Envisioning a Greener Bridgeport
Rooting in the Seed of Community Power
For the past couple of years, I have been studying what communities look like when they assume they are powerful rather than powerless. The last couple of months have been incredible. All over the country, people have occupied the streets, calling for justice, and bringing to consciousness the myriad of injustices that delusions of white supremacy have perpetrated. If there is anything we can take away from this short snippet of time, it's that BIPOC (Black, Indigenous, People of Color) communities have voices and they will be heard— and BIPOC communities are taking action. They are emboldened and empowered; the same can be said for the Bridgeport community.
This year’s Juneteenth was extremely special for me— and not because the rest of America finally tried to understand why it is such a special day for our community. I had the chance to witness Bridgeport residents stand in power, their power and collective communal power. I had the chance to listen to Bridgeport community members tell me exactly what they envisioned for a Bridgeport with 100% undeveloped Remington Woods.
I find that ideation works best when folxs feel connected enough to trust each other with their ideas— and trust that the space will welcome their vulnerability. These sessions usually work best in person. The listening and visioning session, unfortunately, was not in person. Like most Zoom calls, I had to prepare for technology surprises and the limitations of digital connections.
One of the biggest things I've been cultivating for the last few years has been the gift of graciously listening and holding space for uncertainty and possibility. This isn't always easy because, like any other human, I walked into the world with my own personal stories, history, emotional baggage— a worldview and a lens in which I see the world. As a researcher, it is important to lay aside my preconceived notions as best as I can, and simply listen to what folxs have to say. I find that when I am able to shut up long enough to listen, I hear the most amazing things.
Bridgeport envisions a Woods reclaimed, renamed, and reconciled back to the community: a community of life that is welcomed and adopted as a central part of Bridgeport’s identity; a green space where children can explore an earth connection and relationship; a space where education can be rooted in nature. Bridgeport envisions a Woods where youth have the opportunity to engage with new extracurricular activities; a free park space where the community can walk,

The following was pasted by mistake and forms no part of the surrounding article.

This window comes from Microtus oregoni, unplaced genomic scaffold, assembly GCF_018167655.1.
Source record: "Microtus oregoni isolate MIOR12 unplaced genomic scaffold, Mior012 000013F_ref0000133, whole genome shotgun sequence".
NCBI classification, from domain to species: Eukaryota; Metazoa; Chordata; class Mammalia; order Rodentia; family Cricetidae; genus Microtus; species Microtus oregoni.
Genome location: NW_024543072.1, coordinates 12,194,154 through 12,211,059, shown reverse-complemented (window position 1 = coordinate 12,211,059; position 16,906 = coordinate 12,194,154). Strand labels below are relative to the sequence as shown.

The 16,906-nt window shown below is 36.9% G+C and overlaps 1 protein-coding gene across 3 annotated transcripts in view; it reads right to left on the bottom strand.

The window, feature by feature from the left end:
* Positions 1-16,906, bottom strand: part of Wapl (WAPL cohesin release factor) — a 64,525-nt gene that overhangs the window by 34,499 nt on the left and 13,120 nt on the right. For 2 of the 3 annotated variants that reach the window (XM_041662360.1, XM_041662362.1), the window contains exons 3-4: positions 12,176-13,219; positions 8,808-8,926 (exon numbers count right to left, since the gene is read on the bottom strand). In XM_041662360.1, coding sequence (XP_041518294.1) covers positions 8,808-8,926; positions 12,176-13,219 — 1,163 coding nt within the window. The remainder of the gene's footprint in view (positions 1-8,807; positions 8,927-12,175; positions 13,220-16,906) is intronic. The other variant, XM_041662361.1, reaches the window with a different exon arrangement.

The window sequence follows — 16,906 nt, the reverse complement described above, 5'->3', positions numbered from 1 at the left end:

bike, and hike; a Woods where art becomes alive and residents can live, work and play. Bridgeport envisioned a Woods that is saved with the power of the entire community and the voice of the East Side Neighborhood Revitalization Zone (NRZ). Bridgeport envisions a Woods that gives birth to horticulturists, landscapers, farmers, botanists, park rangers, forest managers, organizers, and leaders. Bridgeport envisions community forest gardens and a Woods that addresses the food apartheid on the East Side. Bridgeport envisions a Woods that will encourage youth programming and job opportunities for a greener future.
At this point in the call y’all, my heart was moved in wonderment. There is something magical about not assuming a savior role and just allowing the community to speak power to itself. Once I finished clutching my pearls, I asked the folx on the call what they valued, what their families valued, what their community valued, and what they felt Bridgeport valued or should value.
Bridgeport Values & Barriers
Bridgeport values its physical health and mental health. Bridgeport values its relationships with friends and family. Bridgeport values art, and safe spaces. And equally as important, Bridgeport values sustainability.
The barriers that were identified were not surprising. Bridgeport’s vision and values are obstructed by capitalism and corruption, lack of public awareness, the supposed lack of resources, and the ideology that we are somehow separate from nature.
Often, the conversation stops at visions, values, and barriers. By then we have enough information to justify the work that we do. However, it has been important for us to ground ourselves in the voices of our community. Afterall, these woods belong to the people of Bridgeport. I told the folxs on the call what Sierra Club was asking for: 100% undeveloped Woods -- although that matters, what makes a difference is what Bridgeport wants. Here is what they told me:
Bridgeport wants preservation to be grounded in the conversation of reparations. The community should be involved in the restoration and the remediation of the woods in the entirety of the process; there should be open meetings where people can learn more and add to the conversation. The preserved space should be used as a grounding space where we can live in harmony with our natural neighbors.
Sierra Club, our power is rooted in our language. We are not just asking for 100% undeveloped Woods. We are asking for a Woods reclaimed, renamed, and reconciled back to its community. We are grounding our ask for preservation in the conversation of reparations. We report back to the Bridgeport community and give the community whatever it needs us to give it. We envision what Bridgeport envisions, we value what Bridgeport values. We stand as allies, we stand as fiscal sponsors, we do whatever it is that the Bridgeport community requires us to do. That is how we use our platform for the furtherance of a community that has been dismissed, disregarded, and disadvantaged. That is how we root this fight in the mustard seed of community power.
Ofonime Udo-Okon is the Community Outreach Coordinator of the Connecticut Chapter of Sierra Club.